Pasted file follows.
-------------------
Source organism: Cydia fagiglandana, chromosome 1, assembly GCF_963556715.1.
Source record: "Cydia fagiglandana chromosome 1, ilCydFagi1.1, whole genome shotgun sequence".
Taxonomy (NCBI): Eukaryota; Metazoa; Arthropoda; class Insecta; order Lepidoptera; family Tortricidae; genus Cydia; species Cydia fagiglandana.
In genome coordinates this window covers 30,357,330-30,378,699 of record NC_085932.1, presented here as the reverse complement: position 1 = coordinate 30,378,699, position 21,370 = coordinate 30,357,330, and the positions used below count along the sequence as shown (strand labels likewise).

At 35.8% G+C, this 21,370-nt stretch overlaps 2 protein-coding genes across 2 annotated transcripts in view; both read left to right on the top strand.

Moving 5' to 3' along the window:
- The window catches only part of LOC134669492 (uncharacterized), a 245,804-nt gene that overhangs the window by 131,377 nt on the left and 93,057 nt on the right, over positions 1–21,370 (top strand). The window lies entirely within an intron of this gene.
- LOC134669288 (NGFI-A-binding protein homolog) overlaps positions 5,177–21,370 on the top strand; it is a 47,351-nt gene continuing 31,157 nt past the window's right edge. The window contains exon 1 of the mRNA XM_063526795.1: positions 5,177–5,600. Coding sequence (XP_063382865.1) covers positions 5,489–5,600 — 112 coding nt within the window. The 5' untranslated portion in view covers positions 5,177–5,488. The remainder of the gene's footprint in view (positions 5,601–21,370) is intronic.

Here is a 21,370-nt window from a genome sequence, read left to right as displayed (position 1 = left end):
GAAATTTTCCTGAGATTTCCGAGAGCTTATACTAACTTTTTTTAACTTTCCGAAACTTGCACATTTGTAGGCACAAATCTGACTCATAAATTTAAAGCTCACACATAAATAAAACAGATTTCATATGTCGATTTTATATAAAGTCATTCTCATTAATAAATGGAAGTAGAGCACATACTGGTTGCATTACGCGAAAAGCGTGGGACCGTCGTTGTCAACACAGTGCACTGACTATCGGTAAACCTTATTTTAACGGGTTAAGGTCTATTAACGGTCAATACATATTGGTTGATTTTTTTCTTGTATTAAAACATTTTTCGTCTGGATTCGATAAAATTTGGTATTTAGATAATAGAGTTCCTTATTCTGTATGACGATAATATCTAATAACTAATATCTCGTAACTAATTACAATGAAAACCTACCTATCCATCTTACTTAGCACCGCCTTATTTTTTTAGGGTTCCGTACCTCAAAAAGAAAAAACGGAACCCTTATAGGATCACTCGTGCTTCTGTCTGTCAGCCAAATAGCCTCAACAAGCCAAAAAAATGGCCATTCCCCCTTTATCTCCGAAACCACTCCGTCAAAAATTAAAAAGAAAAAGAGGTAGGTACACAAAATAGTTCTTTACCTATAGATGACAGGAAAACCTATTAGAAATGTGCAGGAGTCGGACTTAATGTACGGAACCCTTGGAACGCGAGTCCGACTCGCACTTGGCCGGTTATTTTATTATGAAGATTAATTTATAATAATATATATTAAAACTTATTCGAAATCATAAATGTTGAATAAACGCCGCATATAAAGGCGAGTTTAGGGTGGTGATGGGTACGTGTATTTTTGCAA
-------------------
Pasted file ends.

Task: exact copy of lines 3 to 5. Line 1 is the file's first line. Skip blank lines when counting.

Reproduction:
Taxonomy (NCBI): Eukaryota; Metazoa; Arthropoda; class Insecta; order Lepidoptera; family Tortricidae; genus Cydia; species Cydia fagiglandana.
In genome coordinates this window covers 30,357,330-30,378,699 of record NC_085932.1, presented here as the reverse complement: position 1 = coordinate 30,378,699, position 21,370 = coordinate 30,357,330, and the positions used below count along the sequence as shown (strand labels likewise).

At 35.8% G+C, this 21,370-nt stretch overlaps 2 protein-coding genes across 2 annotated transcripts in view; both read left to right on the top strand.